How to begin with the Purple Thread

Many people find it difficult to begin to worship a new god/hero/group of them. But beginning with the Purple Thread is pretty easy. First, get some purple thread. If you're a spinner, as I am, you spin it. As you do so, recite the prayers from the last post on the Thread. When you prepare to spin, say: Seven women whose lives are twined In history and myth Seven women whose names are wrapped In purple thread Seven women whose lives show Our weaknesses and our strengths Seven women I honor and praise: The women of the purple thread. Then begin to spin. Since I'm a drop spinner, I give the spindle a good flick and spin as it drops, saying: I spin for Arakhne, Who rues what she did, And weaves now forever I pray to Arakhne of the Purple Thread When I wind up that length, I almost sing, "The Purple Thread winds on and on, the Purple Thread winds on," which after a while, combined with the spinning and the rest of the prayers, puts me into a light trance. You can do all your spinning for one day for one member of the Thread and go through them all over the course of a week, or run through them all one after the other on one day. When you finish, and have plied if you wish, and have washed and set it, move on to the next step. The rest is the same whether you spin or not. Take a length, which can be as short as enough for a bracelet or as long as enough to circle a room, of purple embroidery floss, cord, or yarn (don't use sewing thread, it's too fine). Tie a knot, or string on a bead and knot it in place, for each of the seven. (It may help to have each of them be unique somehow, for future use.) This will thread serve as meditation or prayer beads. Knot the ends together. At first, all you'll want to do is to pray the prayers, and to contemplate the heroines and goddesses. Take the time to read about them. I use the prayers in my daily ritual, with one member of the Thread each day, starting on Sunday with Arakhne and finished on Saturday with Kirke. I think that's enough to begin with....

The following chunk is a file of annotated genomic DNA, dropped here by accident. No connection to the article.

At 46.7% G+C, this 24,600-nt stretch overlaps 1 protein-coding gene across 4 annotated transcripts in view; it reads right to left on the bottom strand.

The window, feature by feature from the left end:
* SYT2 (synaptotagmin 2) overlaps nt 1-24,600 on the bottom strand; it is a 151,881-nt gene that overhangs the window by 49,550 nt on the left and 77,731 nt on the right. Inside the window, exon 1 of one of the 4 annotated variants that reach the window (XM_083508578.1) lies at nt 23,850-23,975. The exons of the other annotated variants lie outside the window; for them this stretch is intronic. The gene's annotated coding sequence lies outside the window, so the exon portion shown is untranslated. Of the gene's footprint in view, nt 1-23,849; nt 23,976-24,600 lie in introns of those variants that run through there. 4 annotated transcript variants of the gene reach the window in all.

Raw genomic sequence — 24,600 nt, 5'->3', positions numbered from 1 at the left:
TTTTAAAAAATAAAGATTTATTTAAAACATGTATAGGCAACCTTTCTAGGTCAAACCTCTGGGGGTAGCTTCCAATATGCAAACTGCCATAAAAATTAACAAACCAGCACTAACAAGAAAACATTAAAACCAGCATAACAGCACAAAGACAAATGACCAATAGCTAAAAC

The Purple Thread again